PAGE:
Quantum Objects are Vague Objects
French (Steven) & Krause (Décio)
Source: Sorites 6, August 1996: 21-33
Paper - Abstract

Paper StatisticsBooks / Papers Citing this PaperNotes Citing this PaperDisclaimer


Authors’ Abstract

  1. Is there vagueness in the world? This is the central question that we are concerned with. Focusing on identity statements around which much of the recent debate has centred, we argue that 'vague identity1' arises in quantum mechanics2 in one of two ways.
    1. First, quantum particles may be described as individuals, with ‘entangled’ states understood in terms of non-supervenient relations. In this case, the vagueness is ontic but exists at the level of these relations which act as a kind of ‘veil’.
    2. Secondly, the particles can be regarded as non-individuals, where this is understood as a lack of self-identity and given formal expression in terms of quasi-set theory. Here we have ontic vagueness at perhaps the most basic metaphysical level.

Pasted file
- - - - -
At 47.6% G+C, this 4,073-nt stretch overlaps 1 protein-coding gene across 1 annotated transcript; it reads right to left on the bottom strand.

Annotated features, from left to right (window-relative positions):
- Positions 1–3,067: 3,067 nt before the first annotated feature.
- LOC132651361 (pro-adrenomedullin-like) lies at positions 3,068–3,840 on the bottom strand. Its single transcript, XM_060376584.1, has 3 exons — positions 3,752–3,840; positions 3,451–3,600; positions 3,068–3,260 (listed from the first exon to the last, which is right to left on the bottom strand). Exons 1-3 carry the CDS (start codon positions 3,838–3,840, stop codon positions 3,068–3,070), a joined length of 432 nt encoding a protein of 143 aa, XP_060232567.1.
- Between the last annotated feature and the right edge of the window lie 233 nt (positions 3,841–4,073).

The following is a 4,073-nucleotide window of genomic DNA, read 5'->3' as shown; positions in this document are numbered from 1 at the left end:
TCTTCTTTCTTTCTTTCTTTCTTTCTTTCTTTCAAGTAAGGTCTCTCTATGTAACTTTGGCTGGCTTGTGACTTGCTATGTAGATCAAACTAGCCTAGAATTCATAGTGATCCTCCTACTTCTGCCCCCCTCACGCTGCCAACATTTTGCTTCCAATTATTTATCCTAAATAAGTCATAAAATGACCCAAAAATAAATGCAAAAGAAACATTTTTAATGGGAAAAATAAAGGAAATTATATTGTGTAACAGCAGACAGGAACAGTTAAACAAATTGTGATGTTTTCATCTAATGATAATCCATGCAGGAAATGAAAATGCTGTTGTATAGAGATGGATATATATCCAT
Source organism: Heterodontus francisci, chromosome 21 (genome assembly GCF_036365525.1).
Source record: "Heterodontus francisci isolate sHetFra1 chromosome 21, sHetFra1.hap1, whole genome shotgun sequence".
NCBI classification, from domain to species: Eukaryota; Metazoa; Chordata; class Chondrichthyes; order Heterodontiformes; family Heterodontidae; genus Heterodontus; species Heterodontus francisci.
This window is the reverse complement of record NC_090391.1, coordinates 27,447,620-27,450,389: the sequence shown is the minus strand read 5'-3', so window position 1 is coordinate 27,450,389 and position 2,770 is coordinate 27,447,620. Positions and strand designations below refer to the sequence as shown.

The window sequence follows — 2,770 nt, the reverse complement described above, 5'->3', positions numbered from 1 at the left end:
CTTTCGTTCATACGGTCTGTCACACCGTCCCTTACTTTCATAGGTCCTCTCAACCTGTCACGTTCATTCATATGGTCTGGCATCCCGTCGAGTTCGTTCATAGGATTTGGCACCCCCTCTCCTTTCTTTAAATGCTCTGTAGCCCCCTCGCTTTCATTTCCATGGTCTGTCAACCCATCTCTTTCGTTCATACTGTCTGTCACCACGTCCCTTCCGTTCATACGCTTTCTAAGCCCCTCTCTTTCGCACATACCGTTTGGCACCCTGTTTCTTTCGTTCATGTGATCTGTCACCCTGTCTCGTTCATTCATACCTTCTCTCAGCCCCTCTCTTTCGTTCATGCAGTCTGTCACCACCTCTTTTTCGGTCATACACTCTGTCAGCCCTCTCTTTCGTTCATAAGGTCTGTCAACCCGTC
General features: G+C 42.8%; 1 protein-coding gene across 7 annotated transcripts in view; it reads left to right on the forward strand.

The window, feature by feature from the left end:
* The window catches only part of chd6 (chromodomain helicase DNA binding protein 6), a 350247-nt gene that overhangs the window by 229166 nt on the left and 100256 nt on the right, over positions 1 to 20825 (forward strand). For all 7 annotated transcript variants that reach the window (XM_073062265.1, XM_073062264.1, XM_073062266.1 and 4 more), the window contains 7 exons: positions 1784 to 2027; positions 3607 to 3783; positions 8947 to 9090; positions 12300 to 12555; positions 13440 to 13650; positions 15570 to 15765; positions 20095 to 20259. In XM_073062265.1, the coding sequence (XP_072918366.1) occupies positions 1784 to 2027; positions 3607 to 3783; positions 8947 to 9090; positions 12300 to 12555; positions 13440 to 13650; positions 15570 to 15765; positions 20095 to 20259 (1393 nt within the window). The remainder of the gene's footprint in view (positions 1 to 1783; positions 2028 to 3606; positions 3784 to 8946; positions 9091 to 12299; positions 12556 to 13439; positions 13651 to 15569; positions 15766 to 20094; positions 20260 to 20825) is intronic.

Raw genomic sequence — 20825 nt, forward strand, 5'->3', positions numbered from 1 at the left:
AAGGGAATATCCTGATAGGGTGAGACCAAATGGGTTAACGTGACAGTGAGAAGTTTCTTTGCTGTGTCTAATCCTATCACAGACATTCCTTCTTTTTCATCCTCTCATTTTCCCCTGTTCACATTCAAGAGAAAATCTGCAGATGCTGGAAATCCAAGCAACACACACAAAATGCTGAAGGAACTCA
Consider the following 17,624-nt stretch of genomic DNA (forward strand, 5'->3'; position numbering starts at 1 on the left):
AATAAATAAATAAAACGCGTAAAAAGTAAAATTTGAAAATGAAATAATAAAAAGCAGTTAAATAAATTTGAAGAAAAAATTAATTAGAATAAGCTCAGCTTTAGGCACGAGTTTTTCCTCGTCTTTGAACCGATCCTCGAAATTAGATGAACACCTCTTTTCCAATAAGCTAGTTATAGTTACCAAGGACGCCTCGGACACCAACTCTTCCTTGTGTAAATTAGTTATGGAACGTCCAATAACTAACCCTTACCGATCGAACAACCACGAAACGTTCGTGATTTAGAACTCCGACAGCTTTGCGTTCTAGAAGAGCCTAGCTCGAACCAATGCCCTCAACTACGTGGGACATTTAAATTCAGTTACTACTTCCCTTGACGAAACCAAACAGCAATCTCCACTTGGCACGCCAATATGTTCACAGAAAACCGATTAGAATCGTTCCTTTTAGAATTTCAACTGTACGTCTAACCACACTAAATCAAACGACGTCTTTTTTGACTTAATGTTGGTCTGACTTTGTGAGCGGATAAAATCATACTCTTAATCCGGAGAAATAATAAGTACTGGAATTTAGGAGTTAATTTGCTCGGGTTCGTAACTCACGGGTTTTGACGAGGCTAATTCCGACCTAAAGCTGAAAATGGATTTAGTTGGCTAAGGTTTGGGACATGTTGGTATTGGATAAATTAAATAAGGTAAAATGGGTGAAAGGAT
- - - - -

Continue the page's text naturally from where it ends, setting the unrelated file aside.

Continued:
2. Our conclusion is that there is genuine vagueness ‘in the world’ but how it is understood depends on the metaphysical package adopted.

Comment:

Filed electronically with full edition of Sorites 06

Text Colour Conventions (see disclaimer)

  1. Blue: Text by me; © Theo Todman, 2020
  2. Mauve: Text by correspondent(s) or other author(s); © the author(s)



© Theo Todman, June 2007 - Oct 2020. Please address any comments on this page to theo@theotodman.com. File output:
Website Maintenance Dashboard
Return to Top of this Page Return to Theo Todman's Philosophy Page Return to Theo Todman's Home Page